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    MOSCOW, April 6, 2004. (RIA Novosti) - Russia's administrative reform will become a serious instrument for raising the competitiveness of the Russian economy, Deputy Prime Minister Alexander Zhukov said Tuesday at the fifth international scientific conference, Competitiveness and Modernisation of the Economy.

    The deputy prime minister noted that the reform had started with modernising departments, cutting their number, increasing their responsibility and eliminating duplicate functions.

    "Today a new government structure has been mostly formed," stated the deputy prime minister. This structure will consist of three sections - the functions to adopt regulatory acts, to control and implement decisions have been divided.

    The number of state officials has been considerably cut as well.

    The ultimate purpose of these moves is to make the staff of the state administration more compact and effective, said Mr. Zhukov. On the one hand, the authorities should give up functions that they are not supposed to perform in the market economic conditions, and the remaining functions should be performed far more effectively, he explained.

    Mr. Zhukov did not rule it out that Russia's economic forecast might be corrected, and the projected figures increased.

    "Development prospects are fairly optimistic," he said.

    Mr. Zhukov noted that the government had set itself the task of providing the economic growth of 7% annually, increasing real incomes by 40% within three years and reducing inflation by 2% every year to make it 4% in 2007.

    The deputy prime minister noted that the inflation rate of 4% would be comparable to European levels. This will form a macroeconomic basis for sustainable growth, he said.

    According to the deputy prime minister, in the past four years a lot has been done in the country for economic stabilisation.

    "Four years ago, the economy was in such a state that made it difficult to talk about any breakthrough. The task was to stabilise the situation and carry out the necessary macroeconomic reforms to create a normal business investment climate in Russia. This task has been achieved for the most part," said Mr. Zhukov.

    In his estimate, the economic growth rate in the country has stabilised and makes an average of 7% annually. Inflation has also been reduced, and deficit-free budget surplus has been made a norm of state planning, and not an exception. Good currency reserves have been accumulated, and Russia's credit rating - raised.

    This is all true, "let alone the political stability that has been acknowledged by the entire world and that forms prerequisites for stable economic growth," said the vice premier.

    He continued that the reduction of the single social tax and VAT would mark the end of the tax reform in Russia as a whole.

    Mr. Zhukov recalled that the single social tax was to be cut from the current 36% to 26% in 2005, and VAT would be reduced in 2006.

    "In general, this will be the conclusion of the tax reform in Russia, and we will try to preserve the stability of the tax laws in the next few years," said Mr. Zhukov.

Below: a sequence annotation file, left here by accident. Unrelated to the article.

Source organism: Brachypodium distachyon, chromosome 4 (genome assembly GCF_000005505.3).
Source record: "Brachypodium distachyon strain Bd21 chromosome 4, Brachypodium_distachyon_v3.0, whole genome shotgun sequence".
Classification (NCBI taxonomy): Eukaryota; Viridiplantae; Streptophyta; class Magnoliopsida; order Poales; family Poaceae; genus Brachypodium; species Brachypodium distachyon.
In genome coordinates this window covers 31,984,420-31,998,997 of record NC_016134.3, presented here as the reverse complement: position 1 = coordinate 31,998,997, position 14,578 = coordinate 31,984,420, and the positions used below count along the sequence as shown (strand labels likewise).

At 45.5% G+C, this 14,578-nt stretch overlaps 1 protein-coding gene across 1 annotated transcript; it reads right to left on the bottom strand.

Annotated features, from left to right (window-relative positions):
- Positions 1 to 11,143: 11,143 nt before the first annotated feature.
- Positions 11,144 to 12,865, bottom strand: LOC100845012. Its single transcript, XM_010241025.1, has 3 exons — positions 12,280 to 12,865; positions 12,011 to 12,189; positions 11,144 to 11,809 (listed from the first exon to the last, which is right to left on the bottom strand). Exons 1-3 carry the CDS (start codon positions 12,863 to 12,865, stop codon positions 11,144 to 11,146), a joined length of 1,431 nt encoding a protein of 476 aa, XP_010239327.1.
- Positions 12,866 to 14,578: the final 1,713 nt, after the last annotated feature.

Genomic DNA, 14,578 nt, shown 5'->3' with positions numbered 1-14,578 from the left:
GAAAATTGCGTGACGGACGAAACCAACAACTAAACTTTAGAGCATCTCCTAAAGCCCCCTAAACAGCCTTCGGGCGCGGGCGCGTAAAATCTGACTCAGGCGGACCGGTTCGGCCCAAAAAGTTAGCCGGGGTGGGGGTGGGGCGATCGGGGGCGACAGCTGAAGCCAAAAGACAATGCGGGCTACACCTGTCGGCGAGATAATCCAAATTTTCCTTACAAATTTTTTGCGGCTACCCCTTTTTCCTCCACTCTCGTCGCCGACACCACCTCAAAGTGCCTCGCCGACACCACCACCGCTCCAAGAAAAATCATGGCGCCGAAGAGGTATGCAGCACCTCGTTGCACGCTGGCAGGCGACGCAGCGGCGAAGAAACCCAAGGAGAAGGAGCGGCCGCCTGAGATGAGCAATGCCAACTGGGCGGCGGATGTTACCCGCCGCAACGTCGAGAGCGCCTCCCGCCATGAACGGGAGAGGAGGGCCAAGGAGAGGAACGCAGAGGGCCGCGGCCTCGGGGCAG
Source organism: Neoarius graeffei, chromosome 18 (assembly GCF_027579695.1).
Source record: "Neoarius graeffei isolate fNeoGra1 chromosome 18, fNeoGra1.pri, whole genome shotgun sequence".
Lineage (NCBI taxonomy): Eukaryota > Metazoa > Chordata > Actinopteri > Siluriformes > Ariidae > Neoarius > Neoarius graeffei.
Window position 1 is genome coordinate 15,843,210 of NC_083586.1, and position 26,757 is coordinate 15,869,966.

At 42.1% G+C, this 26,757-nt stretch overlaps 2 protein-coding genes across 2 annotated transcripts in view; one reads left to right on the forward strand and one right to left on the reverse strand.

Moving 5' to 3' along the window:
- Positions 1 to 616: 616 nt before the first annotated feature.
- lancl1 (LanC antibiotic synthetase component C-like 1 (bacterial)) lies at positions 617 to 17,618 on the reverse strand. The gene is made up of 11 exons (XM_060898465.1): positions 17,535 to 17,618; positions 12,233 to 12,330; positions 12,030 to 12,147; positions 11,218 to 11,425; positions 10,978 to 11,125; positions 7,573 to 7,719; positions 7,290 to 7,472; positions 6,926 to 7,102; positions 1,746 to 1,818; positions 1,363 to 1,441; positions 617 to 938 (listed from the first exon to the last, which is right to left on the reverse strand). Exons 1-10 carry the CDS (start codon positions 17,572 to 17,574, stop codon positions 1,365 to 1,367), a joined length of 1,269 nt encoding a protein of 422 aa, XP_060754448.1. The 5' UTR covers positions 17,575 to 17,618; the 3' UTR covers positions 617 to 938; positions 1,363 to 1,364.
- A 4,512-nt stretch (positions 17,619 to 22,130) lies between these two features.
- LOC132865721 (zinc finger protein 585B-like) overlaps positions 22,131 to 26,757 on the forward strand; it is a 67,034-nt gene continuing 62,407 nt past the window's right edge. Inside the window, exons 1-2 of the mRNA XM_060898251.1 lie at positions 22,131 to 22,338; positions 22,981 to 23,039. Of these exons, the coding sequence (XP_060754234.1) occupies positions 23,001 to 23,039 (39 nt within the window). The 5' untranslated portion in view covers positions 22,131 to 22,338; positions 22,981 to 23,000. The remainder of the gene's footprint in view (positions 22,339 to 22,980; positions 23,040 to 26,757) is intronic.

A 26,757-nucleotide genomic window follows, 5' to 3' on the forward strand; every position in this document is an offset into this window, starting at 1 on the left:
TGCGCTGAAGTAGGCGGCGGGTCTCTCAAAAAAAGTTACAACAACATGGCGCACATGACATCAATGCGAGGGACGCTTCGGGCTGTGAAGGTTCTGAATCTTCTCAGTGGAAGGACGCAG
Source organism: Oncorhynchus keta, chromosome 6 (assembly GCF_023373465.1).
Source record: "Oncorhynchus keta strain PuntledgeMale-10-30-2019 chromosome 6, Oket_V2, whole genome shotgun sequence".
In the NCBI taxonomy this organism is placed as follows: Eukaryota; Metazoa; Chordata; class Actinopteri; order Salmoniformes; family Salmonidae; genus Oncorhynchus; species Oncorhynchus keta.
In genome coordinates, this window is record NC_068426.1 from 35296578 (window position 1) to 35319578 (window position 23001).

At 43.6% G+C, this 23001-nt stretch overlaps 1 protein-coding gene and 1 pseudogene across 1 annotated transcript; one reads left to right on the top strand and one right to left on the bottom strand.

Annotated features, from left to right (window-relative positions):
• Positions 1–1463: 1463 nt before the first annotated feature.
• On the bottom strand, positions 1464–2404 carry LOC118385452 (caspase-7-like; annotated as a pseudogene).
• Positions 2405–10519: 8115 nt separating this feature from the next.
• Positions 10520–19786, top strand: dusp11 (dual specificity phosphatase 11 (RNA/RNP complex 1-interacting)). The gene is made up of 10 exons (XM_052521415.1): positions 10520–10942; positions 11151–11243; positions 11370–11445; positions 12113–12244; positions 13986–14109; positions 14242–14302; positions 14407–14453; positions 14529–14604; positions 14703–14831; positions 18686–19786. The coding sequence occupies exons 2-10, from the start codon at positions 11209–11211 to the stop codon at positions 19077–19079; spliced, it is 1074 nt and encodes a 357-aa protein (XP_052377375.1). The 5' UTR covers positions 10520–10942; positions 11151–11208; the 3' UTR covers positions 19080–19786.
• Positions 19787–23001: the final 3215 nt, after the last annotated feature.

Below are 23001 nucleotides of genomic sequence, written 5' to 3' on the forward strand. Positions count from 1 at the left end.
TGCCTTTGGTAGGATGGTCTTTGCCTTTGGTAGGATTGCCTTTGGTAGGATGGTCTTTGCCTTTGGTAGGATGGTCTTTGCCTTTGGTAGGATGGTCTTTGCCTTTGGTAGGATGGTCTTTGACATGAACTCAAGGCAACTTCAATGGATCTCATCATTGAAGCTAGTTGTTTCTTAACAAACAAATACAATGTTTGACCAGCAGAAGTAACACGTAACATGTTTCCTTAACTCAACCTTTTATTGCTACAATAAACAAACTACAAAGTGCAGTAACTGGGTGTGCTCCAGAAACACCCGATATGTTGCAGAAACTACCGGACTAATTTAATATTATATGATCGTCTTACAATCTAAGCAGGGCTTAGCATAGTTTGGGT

The deputy prime minister added that the single social tax was "the highest and the most harmful law for salaries' legalisation." The reduction of the tax from 36% to 26% will make it possible to retain about $10 billion for the economy to be later used to raise wages or increase investment, and will improve business climate in the country, he said.

    As for the poverty elimination, the vice premier said that the Russians living below the poverty level would account for 50% less in the next three years. This is the task set by the Russian government, he recalled.

    According to Mr. Zhukov, about 30% of the population are poor people. In the next three years, incomes of the Russian people are to increase by 40%.

    "This is an ambitious task but it is realistic," said the vice premier.

    According to him, citizens' incomes will increase, among other things, due to amendments in the pension reform that the government plans to carry out. Mr. Zhukov recalled that the government, in particular, intended to replace pensioners' privileges with allowances.

    "We are bound to do this to make social privileges targeted, to increase their importance and remedy the financial policy," said the vice premier.

    He noted that to make budget expenditures more effective was another priority facing the government.

    According to Mr. Zhukov, all spheres of the Russian economy today have a serious potential for economic growth, for improving the social and economic situation, and raising competitiveness by getting rid of monopolies and letting in enterprises into this sphere on the market basis.

    Mr. Zhukov also emphasised that the Russian government sought to reduce the country's dependence on the world oil prices.

    According to the vice premier, so far Russia owed its economic growth to the foreign economic situation favourable for the export of Russian raw materials (oil, gas and metals).

    Now we need some measures that would boost the processing sectors and high technologies, he added.

    Mr. Zhukov remarked that the goals of the government to increase economic growth and reduce inflation were important but insufficient for the Russian economy to become really competitive as compared the leading economies of the world.

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